Of all the words in the English language, the term “diversity” is not one of my favorites. It is one of those words like “society” or “globalization” that are often slugged about in general conversation, weighing it down like a brick tied to a balloon.
Other than sounding clunky, the word “diversity” lacks specificity and distinction. Stop any UVM student lounging outside the library and ask them to define diversity, and they will most likely give you a blank stare, a snarl, or, if they are having a really bad day, a mist of pepper spray.
Diversity is a word that is used quite a bit at UVM: in classes, on the website and in any form of literature aimed toward prospective students and parents. The UVM website says, “Our student population includes people from a variety of races, ethnicities, genders, classes, sexual orientations, abilities and religions, and we wouldn’t want it any other way.”
Well then. While it is nice for UVM to say it is gung-ho for diversity, the statistics are a bit out of line. According to the “Headcount Multicultural and International Student by Unit” posted on the UVM website, in fall 2007, there were a total of 841 multicultural students and 264 international students. In 2007, there were well over 9,000 undergraduates.
College Prowler, a popular website that gives colleges grades for academics, housing, athletics and more gave UVM a C- for diversity, highlighting that 92% of undergraduates are white. In comparison, Boston University received an A, while the University of Massachusetts was given a B-.
Quite frankly, I am not in the mood to whine about how UVM should make efforts to increase diversity and eliminate the mandatory diversity requirement. That is obvious. Of course UVM should be doing everything in its power to increase diversity, and it isn’t shy about promoting that goal.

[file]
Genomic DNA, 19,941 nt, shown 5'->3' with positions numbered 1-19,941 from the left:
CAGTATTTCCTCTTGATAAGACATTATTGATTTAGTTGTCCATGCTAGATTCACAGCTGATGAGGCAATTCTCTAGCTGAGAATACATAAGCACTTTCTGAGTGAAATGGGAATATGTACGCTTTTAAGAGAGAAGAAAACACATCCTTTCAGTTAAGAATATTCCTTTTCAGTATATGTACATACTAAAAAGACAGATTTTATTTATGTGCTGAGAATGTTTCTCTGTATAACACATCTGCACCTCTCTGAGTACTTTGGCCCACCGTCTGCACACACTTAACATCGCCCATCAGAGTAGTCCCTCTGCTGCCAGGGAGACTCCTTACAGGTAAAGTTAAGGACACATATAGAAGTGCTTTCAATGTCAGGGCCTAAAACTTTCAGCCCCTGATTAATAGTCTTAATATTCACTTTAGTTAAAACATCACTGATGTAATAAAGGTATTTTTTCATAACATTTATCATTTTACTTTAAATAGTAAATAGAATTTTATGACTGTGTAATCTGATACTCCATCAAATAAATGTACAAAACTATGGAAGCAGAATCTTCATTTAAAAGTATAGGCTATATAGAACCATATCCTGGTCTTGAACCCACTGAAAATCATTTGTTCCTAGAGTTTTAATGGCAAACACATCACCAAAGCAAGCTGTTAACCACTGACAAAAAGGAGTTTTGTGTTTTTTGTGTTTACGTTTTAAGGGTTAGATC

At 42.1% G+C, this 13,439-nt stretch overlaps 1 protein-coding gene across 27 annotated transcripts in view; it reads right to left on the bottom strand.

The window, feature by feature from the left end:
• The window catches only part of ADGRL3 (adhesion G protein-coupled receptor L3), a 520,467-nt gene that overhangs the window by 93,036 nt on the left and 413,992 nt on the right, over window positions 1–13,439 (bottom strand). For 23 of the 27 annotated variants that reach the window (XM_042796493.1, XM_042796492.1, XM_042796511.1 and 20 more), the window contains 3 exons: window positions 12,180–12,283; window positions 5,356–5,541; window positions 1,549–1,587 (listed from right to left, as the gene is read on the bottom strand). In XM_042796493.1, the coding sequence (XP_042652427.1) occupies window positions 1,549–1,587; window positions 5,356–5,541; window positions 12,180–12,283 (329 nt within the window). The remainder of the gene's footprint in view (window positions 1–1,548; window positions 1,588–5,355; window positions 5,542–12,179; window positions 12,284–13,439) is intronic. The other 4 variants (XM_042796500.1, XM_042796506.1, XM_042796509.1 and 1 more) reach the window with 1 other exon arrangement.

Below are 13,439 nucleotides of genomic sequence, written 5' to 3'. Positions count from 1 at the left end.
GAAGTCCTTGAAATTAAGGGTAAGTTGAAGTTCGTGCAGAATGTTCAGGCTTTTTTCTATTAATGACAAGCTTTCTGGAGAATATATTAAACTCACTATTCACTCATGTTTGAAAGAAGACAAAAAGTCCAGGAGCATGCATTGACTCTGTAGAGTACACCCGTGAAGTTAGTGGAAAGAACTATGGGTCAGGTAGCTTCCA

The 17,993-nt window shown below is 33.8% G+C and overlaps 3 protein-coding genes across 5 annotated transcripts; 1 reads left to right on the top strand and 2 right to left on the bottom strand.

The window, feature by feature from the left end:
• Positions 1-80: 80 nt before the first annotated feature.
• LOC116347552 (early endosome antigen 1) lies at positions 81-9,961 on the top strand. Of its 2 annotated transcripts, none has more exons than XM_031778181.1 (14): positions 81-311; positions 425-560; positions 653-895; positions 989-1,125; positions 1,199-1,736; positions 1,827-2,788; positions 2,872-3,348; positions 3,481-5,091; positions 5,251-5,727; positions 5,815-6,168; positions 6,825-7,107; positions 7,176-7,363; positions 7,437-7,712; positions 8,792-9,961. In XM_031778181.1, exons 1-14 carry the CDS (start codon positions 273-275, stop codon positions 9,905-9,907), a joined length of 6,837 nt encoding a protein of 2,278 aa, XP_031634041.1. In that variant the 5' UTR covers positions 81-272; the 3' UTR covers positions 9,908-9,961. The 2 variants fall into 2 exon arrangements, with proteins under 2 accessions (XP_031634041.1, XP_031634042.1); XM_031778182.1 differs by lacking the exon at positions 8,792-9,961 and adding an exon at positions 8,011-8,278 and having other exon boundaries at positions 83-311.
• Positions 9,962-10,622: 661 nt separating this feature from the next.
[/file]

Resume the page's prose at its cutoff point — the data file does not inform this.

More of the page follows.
However, looking at the statistics and the fact that the most recent website update is from 2007, its clear that increasing diversity is not the No. 1 priority. Otherwise, in 2011 there would be a noticeable difference on campus. Instead, what catches your eye as you stroll to class are the shiny new buildings and the construction sites.
But there is another angle to this story. While UVM students all say that the school should be more diverse, I think we are all comfortable in our bubbles. We are busy with our schoolwork, friends, weekends and wondering if so-and-so or what’s-his-face will ever return our texts.
I think we need to be more honest with ourselves. If given the choice to rank preferences of a.) having a more racially diverse student body or b.) having fancy new apartments on Redstone Campus, which would you put first on the list? Although we claim to want increased diversity, we place greater priority on the other things that we demand from the University.
We have power as students. Although it sometimes seems as though all we do is pay the bill and show up for class, we do have the ability to show the University what is important to us. If groups such as ALANA, LGBTQA or the Center for Cultural Pluralism become some of the most popular groups on campus, the University will take note.
In short, do more than just say that the University should expand diversity in the student body. Join clubs that advocate for it, make posters that spread awareness and continue to host and attend events where diversity is a focus. Increasing diversity at UVM will only become a priority when we make it one for ourselves.